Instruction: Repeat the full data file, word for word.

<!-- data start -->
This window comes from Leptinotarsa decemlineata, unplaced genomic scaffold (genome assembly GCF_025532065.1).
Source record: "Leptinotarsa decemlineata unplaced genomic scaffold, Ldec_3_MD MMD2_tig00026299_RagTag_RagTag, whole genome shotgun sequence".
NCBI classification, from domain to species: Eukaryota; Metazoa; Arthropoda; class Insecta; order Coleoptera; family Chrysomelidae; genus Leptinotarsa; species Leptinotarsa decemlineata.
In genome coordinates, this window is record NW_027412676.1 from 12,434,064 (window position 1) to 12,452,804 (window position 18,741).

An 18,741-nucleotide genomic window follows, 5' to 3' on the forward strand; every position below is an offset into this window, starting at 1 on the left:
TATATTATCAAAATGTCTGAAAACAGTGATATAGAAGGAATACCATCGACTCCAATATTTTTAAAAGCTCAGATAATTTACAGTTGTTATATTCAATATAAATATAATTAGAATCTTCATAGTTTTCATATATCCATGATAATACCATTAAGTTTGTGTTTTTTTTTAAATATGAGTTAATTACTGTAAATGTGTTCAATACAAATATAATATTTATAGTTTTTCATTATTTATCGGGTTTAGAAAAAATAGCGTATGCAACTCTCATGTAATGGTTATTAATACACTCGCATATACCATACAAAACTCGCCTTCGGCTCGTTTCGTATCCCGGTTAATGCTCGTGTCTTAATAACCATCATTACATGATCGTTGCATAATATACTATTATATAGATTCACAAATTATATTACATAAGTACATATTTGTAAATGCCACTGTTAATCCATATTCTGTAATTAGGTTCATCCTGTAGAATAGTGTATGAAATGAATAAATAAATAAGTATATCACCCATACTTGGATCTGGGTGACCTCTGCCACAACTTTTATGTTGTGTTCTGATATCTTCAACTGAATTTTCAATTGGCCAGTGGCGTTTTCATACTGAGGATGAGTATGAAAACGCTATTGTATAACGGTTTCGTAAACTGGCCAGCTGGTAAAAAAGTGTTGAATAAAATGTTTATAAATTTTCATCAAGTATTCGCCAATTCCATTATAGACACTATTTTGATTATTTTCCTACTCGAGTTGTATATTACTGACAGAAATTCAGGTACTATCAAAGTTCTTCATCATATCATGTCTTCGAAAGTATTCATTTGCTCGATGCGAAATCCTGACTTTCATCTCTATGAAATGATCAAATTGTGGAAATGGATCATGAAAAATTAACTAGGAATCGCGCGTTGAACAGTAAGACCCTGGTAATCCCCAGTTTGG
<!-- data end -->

This window comes from Leptinotarsa decemlineata, unplaced genomic scaffold (genome assembly GCF_025532065.1).
Source record: "Leptinotarsa decemlineata unplaced genomic scaffold, Ldec_3_MD MMD2_tig00026299_RagTag_RagTag, whole genome shotgun sequence".
NCBI classification, from domain to species: Eukaryota; Metazoa; Arthropoda; class Insecta; order Coleoptera; family Chrysomelidae; genus Leptinotarsa; species Leptinotarsa decemlineata.
In genome coordinates, this window is record NW_027412676.1 from 12,434,064 (window position 1) to 12,452,804 (window position 18,741).

An 18,741-nucleotide genomic window follows, 5' to 3' on the forward strand; every position below is an offset into this window, starting at 1 on the left:
TATATTATCAAAATGTCTGAAAACAGTGATATAGAAGGAATACCATCGACTCCAATATTTTTAAAAGCTCAGATAATTTACAGTTGTTATATTCAATATAAATATAATTAGAATCTTCATAGTTTTCATATATCCATGATAATACCATTAAGTTTGTGTTTTTTTTTAAATATGAGTTAATTACTGTAAATGTGTTCAATACAAATATAATATTTATAGTTTTTCATTATTTATCGGGTTTAGAAAAAATAGCGTATGCAACTCTCATGTAATGGTTATTAATACACTCGCATATACCATACAAAACTCGCCTTCGGCTCGTTTCGTATCCCGGTTAATGCTCGTGTCTTAATAACCATCATTACATGATCGTTGCATAATATACTATTATATAGATTCACAAATTATATTACATAAGTACATATTTGTAAATGCCACTGTTAATCCATATTCTGTAATTAGGTTCATCCTGTAGAATAGTGTATGAAATGAATAAATAAATAAGTATATCACCCATACTTGGATCTGGGTGACCTCTGCCACAACTTTTATGTTGTGTTCTGATATCTTCAACTGAATTTTCAATTGGCCAGTGGCGTTTTCATACTGAGGATGAGTATGAAAACGCTATTGTATAACGGTTTCGTAAACTGGCCAGCTGGTAAAAAAGTGTTGAATAAAATGTTTATAAATTTTCATCAAGTATTCGCCAATTCCATTATAGACACTATTTTGATTATTTTCCTACTCGAGTTGTATATTACTGACAGAAATTCAGGTACTATCAAAGTTCTTCATCATATCATGTCTTCGAAAGTATTCATTTGCTCGATGCGAAATCCTGACTTTCATCTCTATGAAATGATCAAATTGTGGAAATGGATCATGAAAAATTAACTAGGAATCGCGCGTTGAACAGTAAGACCCTGGTAATCCCCAGTTTGG